Chapter 19: DIALOGUE

Posted on June 3, 2017


“There is a quiet revolution in American society that is redefining community in a more fluid way. This quiet revolution shows a ballooning interest in topics such as personal mastery, dialogue, and flow. The power of attention and the experience of flow as described by Mihaly Csikszentmihalyi, have long been cultivated in the practice of dialogue. At its essence, dialogue involves a collective shift of attention from politeness to conflict, from conflict to inquiry, and from inquiry to generative flow. My colleague Bill Isaacs, the founder of the MIT Dialogue Project, has used dialogue as a change method in a steel mill, in a local health care system, and as a way to build leadership capacity in multinational companies.” (Otto Scharmer, Theory U, p. 88)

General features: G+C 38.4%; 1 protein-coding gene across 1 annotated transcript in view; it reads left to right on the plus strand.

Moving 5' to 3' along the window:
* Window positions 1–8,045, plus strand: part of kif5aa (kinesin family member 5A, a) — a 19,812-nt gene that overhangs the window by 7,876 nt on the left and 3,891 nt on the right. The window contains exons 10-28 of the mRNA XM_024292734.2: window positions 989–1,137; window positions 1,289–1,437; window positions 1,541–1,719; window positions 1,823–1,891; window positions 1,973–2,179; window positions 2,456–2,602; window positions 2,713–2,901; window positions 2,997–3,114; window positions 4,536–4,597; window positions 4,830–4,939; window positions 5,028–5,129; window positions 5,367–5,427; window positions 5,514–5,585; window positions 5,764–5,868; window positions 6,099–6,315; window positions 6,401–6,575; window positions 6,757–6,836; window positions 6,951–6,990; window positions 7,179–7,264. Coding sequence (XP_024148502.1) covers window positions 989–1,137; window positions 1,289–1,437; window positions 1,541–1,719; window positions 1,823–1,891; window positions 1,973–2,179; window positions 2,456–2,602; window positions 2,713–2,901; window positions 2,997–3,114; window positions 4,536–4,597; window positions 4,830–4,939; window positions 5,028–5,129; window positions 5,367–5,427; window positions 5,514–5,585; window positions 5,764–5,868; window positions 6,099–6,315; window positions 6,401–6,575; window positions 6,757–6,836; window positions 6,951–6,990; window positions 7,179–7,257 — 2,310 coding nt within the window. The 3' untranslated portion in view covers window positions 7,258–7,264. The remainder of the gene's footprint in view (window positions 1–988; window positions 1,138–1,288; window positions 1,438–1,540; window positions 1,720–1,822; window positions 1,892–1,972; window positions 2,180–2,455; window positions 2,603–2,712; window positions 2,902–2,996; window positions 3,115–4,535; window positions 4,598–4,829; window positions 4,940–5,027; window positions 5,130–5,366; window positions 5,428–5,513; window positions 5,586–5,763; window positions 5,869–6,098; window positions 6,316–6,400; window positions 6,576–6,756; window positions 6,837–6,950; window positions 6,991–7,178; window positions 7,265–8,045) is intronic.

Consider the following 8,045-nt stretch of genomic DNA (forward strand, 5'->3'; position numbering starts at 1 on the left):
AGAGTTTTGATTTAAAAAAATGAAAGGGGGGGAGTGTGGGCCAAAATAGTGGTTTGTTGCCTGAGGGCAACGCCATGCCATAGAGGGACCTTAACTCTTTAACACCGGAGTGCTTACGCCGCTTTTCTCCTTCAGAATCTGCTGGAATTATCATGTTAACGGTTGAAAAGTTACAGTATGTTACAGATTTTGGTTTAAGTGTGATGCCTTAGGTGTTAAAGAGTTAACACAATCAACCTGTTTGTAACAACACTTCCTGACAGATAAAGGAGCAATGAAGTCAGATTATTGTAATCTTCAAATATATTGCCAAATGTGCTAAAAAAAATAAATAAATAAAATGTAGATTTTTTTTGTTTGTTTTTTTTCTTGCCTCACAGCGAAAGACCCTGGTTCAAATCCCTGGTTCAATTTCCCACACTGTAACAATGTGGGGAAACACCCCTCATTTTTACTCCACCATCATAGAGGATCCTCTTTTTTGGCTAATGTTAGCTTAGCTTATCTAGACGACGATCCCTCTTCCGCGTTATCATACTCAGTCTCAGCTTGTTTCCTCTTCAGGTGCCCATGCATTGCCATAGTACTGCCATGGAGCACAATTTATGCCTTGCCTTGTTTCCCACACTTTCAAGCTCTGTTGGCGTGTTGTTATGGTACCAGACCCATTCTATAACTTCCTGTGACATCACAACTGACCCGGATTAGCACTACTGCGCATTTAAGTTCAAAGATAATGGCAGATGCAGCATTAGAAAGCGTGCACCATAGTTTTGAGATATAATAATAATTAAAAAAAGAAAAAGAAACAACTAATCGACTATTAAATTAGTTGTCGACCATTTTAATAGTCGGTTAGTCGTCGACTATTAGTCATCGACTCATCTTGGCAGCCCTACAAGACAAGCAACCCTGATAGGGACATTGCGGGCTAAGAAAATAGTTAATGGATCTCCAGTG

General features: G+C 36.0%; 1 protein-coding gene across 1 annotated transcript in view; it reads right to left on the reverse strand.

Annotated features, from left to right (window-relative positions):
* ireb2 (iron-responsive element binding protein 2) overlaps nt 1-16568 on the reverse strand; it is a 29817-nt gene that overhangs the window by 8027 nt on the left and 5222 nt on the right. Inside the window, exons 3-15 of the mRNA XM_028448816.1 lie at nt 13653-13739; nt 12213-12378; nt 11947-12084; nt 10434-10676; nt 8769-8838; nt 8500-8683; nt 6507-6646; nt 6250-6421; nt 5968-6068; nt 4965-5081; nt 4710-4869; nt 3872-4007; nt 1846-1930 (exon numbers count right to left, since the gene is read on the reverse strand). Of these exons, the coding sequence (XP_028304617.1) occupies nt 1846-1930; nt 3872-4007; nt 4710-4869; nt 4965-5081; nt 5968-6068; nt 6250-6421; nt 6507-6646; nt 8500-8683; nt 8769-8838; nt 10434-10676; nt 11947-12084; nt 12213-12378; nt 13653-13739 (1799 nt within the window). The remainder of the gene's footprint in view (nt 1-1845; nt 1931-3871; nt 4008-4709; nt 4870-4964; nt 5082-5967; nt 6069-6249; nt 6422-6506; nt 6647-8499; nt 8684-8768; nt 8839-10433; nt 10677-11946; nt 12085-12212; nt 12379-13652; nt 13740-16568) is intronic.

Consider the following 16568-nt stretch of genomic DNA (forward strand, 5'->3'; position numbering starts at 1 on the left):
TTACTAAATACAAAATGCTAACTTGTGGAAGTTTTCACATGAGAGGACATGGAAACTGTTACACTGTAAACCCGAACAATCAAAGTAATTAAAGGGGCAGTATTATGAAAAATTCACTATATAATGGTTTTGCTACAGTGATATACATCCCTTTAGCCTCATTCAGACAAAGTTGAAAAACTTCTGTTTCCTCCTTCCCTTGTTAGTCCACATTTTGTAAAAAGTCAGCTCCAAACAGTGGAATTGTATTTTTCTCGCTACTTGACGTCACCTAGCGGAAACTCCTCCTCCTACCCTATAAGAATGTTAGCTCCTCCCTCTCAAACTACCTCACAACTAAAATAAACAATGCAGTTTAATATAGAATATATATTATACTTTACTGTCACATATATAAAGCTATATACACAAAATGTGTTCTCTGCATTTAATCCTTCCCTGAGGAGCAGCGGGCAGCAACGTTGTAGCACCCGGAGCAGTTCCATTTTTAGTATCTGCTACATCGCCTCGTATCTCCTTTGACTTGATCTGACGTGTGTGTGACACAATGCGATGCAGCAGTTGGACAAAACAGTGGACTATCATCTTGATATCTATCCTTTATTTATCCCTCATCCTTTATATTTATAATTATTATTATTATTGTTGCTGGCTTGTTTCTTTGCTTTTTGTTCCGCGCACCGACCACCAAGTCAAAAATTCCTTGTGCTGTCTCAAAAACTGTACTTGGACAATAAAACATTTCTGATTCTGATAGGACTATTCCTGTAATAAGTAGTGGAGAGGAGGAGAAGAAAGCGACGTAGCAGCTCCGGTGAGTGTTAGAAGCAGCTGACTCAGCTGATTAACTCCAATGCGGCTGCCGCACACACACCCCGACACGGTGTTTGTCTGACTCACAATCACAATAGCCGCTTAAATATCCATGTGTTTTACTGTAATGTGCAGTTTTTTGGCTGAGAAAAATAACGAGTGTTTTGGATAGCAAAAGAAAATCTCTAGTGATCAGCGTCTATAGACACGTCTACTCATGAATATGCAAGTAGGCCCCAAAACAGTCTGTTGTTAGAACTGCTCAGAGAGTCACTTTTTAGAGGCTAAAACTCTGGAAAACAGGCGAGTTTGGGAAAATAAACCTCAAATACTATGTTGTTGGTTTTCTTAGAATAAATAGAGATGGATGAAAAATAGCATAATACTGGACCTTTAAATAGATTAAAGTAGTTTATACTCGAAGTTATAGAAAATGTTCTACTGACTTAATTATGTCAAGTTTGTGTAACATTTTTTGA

The reason this can be so effectively used at such scale is that living in a spirit of dialogue is deeply ingrained within each of us defining what it means to be human, fully human. When we as humans must remember what it means to be truly human, then and only then can organizations, communities, and countries remember what they already know; what it means to be human; first within ourselves and then with each other.